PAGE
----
Or it could be comparing the situation to a multi-round games competition. One of the board games I quite enjoy playing is Risk. The board is a map of the world, divided into many countries and continents. Each player is assigned a set number of countries and a set number of plastic figures representing armies. The idea is then to take over the world. Now I have a group of friends who also enjoy playing this game and we used to meet together to play quite regularly. One time we played an all night session, with game following game following game. The point is that no matter how badly you did in one game, no matter how quickly your armies were wiped out, no matter how many triple 1s you rolled in that game, no matter how bad your tactics were, you always started the next games, with a full set of troops and full set of countries.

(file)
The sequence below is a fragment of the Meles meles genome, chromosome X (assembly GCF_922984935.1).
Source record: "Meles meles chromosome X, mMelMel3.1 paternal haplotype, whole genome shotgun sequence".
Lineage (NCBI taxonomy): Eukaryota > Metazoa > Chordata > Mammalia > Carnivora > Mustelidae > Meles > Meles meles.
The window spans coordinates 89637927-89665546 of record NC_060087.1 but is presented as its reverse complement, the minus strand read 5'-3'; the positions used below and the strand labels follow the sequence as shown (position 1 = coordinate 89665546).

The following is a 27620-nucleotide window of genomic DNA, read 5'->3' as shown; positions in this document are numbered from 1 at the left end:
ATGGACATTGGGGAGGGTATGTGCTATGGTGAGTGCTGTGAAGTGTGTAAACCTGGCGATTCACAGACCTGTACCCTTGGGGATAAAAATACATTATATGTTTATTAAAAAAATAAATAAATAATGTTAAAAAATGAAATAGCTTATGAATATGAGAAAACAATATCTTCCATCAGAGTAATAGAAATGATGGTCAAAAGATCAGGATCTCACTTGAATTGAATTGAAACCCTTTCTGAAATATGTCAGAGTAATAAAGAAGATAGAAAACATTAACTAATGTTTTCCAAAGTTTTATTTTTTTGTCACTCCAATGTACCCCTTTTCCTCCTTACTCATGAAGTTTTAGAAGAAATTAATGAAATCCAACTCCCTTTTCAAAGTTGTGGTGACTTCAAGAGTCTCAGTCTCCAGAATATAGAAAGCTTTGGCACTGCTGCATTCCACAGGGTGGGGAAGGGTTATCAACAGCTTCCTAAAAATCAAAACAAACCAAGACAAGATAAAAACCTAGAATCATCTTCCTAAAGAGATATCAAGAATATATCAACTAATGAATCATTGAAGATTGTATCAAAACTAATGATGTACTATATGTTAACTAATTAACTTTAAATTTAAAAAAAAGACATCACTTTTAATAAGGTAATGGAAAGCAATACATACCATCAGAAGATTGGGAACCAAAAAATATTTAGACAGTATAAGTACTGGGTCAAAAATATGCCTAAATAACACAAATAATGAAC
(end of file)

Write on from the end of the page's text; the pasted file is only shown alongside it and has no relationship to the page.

The year of jubilee, the reset button, the great leveller. The thing that in Israel was supposed to turn economics from the dog destroy dog world we inhabit into a 50 year game with a reset button. OK so not everything was reset, money was not pulled and then redistributed, but your ancestral lands were returned, slaves were realised and unpaid debts were cancelled. It sounds great but surely it would have been unworkable. Well I don’t know about that, although it is actually doubtful whether it was ever implemented, there is no evidence to say that it ever was implemented and so see the 70 years of exile in Babylon as 1 year for every time the year of jubilee should have been celebrated but was not. However, it’s not quite as unworkable as it might seem. People knew when the year of jubilee was coming up and the value of things was to be worked out according to that. Obviously, no-one is going to give someone a loan for millions of pounds in December in the year before the jubilee. But this also extended to the way the “sale” (sorry Thomas) of land was carried out. Technically, the land could not be sold but only leased until the next jubilee year and the price that was paid was worked out in relation to this. So if you “bought” a field just after the jubilee year you paid a lot more than you did if you “bought” the same field nearer to the time of the jubilee year. It was reminder to the people that the land was not really theirs but was God’s who entrusted it to them. But it also was an economics unlike anything the world was seen before or since. It was not communism where everything was state controlled and you weren’t supposed to own anything or make your own profit. Your right to own the land and property were enshrined as was your right to make profit. But it was not un-restrained capitalism either. There were limits on what you could do, you couldn’t permanently buy up all your neighbours land. You couldn’t bankrupt your neighbours or competitors permanently. And you were to care for the poor and not take advantage of them. No matter how bad things got at the end of the 50 years, you would have the land back, be freed from your debts and what ever situation you had got yourself into and you or your children could start again. It brought hope, there was a way out.